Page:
The only thing that made me want to participate at this site in 2010 was the testing of each other that went on here at the time.  It was easy to see that participants here were either well self educated and in the business of production (half) or (the other half) in the business of agriculture with something wise to bring to the table.  Then occasionally the new guy like me came along and exhibited some humility or was asked to ---- but either way was welcomed and respected.  Until becoming uncomfortable enough to leave.   Add the imposed politics of the 2016 elections and a lot of us have felt that way from time to time.  Anyway that entry from the "other site" is a good reminder of what we had here and I could never see at the "other sites".

Thanks

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Honored Advisor

Re: Ehoff, from the other site

Hey SW, history doesn`t repeat, but it rhymes. In the 50s and 60s around here,  I`ve heard it was good times on the farm, yet many left the land and moved to town.   As I understand corn was $1 plus or minus and good farm land $400 to buy or $30 to rent...well, corn is $3.50 now and land $8,000 to buy or $200 to rent.  Probably 80/bpa  yield in the 60s and 200 bpa today.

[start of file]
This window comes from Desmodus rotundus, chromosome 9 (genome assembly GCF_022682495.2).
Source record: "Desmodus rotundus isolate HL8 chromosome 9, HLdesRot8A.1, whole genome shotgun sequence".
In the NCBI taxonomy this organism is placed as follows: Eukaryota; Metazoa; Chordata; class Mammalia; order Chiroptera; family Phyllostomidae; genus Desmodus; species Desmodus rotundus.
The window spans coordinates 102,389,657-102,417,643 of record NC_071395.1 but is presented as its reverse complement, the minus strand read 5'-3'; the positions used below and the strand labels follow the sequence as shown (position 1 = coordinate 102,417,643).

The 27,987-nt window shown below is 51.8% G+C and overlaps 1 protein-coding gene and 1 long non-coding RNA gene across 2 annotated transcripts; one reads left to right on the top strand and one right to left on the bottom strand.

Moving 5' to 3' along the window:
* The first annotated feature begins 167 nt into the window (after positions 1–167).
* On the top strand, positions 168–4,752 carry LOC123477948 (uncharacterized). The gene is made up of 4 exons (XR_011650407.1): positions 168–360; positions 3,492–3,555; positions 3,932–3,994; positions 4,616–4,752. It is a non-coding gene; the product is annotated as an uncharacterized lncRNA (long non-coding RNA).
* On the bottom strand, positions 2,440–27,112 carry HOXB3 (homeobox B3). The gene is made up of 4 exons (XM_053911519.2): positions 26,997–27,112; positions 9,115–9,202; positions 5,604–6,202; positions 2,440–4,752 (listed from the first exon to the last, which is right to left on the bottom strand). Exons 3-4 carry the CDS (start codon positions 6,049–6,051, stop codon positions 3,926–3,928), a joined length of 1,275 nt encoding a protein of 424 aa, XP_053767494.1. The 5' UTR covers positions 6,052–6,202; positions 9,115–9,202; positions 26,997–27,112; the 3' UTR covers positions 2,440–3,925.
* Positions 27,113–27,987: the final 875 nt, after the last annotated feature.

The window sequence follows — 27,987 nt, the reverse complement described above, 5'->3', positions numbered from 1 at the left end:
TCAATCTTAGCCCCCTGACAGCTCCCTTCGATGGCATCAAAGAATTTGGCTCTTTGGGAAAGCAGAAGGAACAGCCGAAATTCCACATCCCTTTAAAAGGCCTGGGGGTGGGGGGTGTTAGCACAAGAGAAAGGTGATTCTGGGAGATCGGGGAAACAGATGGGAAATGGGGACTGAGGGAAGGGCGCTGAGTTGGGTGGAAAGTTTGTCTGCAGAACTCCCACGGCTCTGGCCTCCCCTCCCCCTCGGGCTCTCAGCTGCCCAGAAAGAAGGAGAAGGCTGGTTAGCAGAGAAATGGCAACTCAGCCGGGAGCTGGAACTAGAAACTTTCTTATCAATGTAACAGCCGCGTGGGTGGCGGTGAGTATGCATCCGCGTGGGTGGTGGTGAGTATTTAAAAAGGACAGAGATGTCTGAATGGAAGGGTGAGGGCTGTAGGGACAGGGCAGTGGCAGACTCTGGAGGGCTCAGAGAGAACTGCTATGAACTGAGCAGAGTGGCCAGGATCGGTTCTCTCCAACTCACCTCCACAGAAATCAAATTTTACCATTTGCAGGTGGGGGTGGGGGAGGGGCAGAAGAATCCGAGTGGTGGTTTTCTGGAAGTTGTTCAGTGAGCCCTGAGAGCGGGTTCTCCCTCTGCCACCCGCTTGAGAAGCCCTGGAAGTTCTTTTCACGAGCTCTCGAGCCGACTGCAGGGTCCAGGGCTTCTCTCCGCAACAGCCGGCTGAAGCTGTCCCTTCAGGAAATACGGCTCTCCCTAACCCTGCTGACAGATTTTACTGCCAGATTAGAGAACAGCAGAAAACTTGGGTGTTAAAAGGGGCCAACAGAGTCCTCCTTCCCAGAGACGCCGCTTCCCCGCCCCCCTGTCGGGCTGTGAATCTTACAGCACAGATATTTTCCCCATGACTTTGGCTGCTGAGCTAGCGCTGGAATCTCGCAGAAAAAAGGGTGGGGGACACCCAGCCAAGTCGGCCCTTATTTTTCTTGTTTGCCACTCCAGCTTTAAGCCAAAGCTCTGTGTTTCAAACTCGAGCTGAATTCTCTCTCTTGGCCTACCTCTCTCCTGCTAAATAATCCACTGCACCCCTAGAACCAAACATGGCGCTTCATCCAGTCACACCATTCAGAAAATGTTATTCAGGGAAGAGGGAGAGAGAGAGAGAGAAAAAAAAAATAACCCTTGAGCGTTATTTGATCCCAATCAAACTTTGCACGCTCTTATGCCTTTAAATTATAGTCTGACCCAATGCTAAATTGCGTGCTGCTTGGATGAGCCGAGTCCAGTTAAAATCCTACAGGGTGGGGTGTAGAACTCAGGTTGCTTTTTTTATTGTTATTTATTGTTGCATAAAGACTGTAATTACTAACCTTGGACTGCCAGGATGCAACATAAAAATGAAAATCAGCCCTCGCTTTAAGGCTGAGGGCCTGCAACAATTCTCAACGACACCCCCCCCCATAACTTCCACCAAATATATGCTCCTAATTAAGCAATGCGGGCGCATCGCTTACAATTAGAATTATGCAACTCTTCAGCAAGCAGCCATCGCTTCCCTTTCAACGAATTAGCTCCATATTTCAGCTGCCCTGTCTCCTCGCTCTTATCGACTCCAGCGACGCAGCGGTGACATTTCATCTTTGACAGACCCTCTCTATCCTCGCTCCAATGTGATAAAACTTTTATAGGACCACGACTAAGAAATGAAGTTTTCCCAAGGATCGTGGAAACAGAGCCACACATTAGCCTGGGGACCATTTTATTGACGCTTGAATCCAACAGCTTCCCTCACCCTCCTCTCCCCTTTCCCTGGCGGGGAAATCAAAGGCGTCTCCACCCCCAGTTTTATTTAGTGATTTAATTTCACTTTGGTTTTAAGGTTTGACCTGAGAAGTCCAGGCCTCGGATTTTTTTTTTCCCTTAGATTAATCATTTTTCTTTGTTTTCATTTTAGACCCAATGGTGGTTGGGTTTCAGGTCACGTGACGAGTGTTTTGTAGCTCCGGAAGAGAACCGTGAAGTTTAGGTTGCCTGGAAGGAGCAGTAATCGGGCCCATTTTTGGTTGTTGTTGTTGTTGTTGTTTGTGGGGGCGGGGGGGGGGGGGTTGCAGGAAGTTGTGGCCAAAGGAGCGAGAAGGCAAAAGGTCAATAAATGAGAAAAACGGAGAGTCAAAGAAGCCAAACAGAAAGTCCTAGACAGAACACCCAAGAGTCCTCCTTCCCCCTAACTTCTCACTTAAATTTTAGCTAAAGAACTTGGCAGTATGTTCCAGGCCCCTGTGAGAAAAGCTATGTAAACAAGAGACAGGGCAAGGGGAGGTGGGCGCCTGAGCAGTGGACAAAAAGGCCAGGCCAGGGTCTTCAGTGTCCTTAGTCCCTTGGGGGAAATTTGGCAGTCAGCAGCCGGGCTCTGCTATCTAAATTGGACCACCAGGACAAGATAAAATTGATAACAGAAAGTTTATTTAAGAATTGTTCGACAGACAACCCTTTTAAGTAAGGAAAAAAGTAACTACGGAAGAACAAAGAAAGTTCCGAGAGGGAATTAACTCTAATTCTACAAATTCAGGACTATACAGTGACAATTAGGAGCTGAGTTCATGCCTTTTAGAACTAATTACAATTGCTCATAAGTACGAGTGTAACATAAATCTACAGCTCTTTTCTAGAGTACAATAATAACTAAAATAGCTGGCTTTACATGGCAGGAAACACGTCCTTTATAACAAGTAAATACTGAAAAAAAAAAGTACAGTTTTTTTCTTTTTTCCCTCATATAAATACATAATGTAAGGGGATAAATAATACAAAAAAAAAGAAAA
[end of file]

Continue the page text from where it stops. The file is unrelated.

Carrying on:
I think farmers moving off the land and those remaining had a 4020 and a 6 row planter and you`d be the Bigshot in the neighborhood.  It wasn`t uncommon for a farmer to say "noooo way do i want to rent anymore land, after chores at 10 in the morning, I`m about worn out!".  Contrast that with today with every farmer willing to take on an additional 200 acres even if they lost money doing it and they had to finance on their Visa card. 

I think the boom bust cycles of grain rhyme with past years.  It used to be hogs had a 5 year cycle and cattle a 10 year cycle of boom & bust, but now it`s good one year and 3 bad years to "pay for it".    What Ehoff is saying is in the 50s and 60s  you had grain in a narrow range where those with a sharp pencil survived and some with "old money" thrived, but most threw in the towel.  And that`s probably where we`re going to remain in the doldrums for a decade.  Charlie Brown thinks he`s going to get to kick the football and Lucy pulls it away at the last moment.   Those that capitalize on the exuberance of Charlie Brown up until he`s ready to kick and then "pull the trigger on a sale!" before Lucy or the USDA pulls away the football may do better than breakeven.